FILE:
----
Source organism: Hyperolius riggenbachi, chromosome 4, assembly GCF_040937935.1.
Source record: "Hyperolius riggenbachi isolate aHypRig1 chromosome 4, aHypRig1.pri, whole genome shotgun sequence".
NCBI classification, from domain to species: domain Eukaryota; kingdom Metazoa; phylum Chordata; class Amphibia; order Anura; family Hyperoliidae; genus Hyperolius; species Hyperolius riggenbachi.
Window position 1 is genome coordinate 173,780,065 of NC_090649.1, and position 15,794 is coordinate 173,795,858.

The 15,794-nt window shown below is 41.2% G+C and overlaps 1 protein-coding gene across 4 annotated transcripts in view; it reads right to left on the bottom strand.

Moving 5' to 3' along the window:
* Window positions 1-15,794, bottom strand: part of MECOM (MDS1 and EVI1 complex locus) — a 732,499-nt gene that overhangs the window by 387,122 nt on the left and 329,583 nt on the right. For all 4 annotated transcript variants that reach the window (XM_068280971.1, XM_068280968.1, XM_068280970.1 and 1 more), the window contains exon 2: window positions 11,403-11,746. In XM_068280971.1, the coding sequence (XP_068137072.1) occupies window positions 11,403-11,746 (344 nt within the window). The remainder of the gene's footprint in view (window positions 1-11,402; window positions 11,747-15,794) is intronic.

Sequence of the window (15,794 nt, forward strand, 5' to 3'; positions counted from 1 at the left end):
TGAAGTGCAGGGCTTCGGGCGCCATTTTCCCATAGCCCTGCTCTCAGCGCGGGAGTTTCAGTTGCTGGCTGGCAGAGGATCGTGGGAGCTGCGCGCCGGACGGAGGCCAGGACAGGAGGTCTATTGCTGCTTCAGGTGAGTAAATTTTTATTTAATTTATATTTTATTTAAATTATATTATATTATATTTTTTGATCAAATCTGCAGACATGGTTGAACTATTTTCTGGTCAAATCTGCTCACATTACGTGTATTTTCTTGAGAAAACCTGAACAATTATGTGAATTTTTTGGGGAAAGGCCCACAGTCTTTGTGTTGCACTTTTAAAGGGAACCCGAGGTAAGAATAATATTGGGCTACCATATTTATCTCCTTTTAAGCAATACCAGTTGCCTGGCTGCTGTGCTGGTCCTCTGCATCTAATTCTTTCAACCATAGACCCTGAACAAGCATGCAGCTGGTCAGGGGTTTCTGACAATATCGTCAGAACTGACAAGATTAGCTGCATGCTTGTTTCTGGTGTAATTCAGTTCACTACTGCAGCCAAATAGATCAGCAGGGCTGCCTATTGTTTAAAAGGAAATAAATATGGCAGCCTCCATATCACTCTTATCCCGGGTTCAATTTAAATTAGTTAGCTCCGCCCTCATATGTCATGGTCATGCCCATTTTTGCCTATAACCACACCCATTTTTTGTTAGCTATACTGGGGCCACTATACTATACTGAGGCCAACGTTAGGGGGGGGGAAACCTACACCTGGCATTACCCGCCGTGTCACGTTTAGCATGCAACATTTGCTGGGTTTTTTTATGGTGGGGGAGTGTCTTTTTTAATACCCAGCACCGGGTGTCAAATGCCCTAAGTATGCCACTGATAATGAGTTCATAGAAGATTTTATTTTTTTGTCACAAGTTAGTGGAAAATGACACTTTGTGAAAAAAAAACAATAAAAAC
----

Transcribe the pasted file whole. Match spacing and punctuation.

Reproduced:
Source organism: Hyperolius riggenbachi, chromosome 4, assembly GCF_040937935.1.
Source record: "Hyperolius riggenbachi isolate aHypRig1 chromosome 4, aHypRig1.pri, whole genome shotgun sequence".
NCBI classification, from domain to species: domain Eukaryota; kingdom Metazoa; phylum Chordata; class Amphibia; order Anura; family Hyperoliidae; genus Hyperolius; species Hyperolius riggenbachi.
Window position 1 is genome coordinate 173,780,065 of NC_090649.1, and position 15,794 is coordinate 173,795,858.

The 15,794-nt window shown below is 41.2% G+C and overlaps 1 protein-coding gene across 4 annotated transcripts in view; it reads right to left on the bottom strand.

Moving 5' to 3' along the window:
* Window positions 1-15,794, bottom strand: part of MECOM (MDS1 and EVI1 complex locus) — a 732,499-nt gene that overhangs the window by 387,122 nt on the left and 329,583 nt on the right. For all 4 annotated transcript variants that reach the window (XM_068280971.1, XM_068280968.1, XM_068280970.1 and 1 more), the window contains exon 2: window positions 11,403-11,746. In XM_068280971.1, the coding sequence (XP_068137072.1) occupies window positions 11,403-11,746 (344 nt within the window). The remainder of the gene's footprint in view (window positions 1-11,402; window positions 11,747-15,794) is intronic.

Sequence of the window (15,794 nt, forward strand, 5' to 3'; positions counted from 1 at the left end):
TGAAGTGCAGGGCTTCGGGCGCCATTTTCCCATAGCCCTGCTCTCAGCGCGGGAGTTTCAGTTGCTGGCTGGCAGAGGATCGTGGGAGCTGCGCGCCGGACGGAGGCCAGGACAGGAGGTCTATTGCTGCTTCAGGTGAGTAAATTTTTATTTAATTTATATTTTATTTAAATTATATTATATTATATTTTTTGATCAAATCTGCAGACATGGTTGAACTATTTTCTGGTCAAATCTGCTCACATTACGTGTATTTTCTTGAGAAAACCTGAACAATTATGTGAATTTTTTGGGGAAAGGCCCACAGTCTTTGTGTTGCACTTTTAAAGGGAACCCGAGGTAAGAATAATATTGGGCTACCATATTTATCTCCTTTTAAGCAATACCAGTTGCCTGGCTGCTGTGCTGGTCCTCTGCATCTAATTCTTTCAACCATAGACCCTGAACAAGCATGCAGCTGGTCAGGGGTTTCTGACAATATCGTCAGAACTGACAAGATTAGCTGCATGCTTGTTTCTGGTGTAATTCAGTTCACTACTGCAGCCAAATAGATCAGCAGGGCTGCCTATTGTTTAAAAGGAAATAAATATGGCAGCCTCCATATCACTCTTATCCCGGGTTCAATTTAAATTAGTTAGCTCCGCCCTCATATGTCATGGTCATGCCCATTTTTGCCTATAACCACACCCATTTTTTGTTAGCTATACTGGGGCCACTATACTATACTGAGGCCAACGTTAGGGGGGGGGAAACCTACACCTGGCATTACCCGCCGTGTCACGTTTAGCATGCAACATTTGCTGGGTTTTTTTATGGTGGGGGAGTGTCTTTTTTAATACCCAGCACCGGGTGTCAAATGCCCTAAGTATGCCACTGATAATGAGTTCATAGAAGATTTTATTTTTTTGTCACAAGTTAGTGGAAAATGACACTTTGTGAAAAAAAAACAATAAAAAC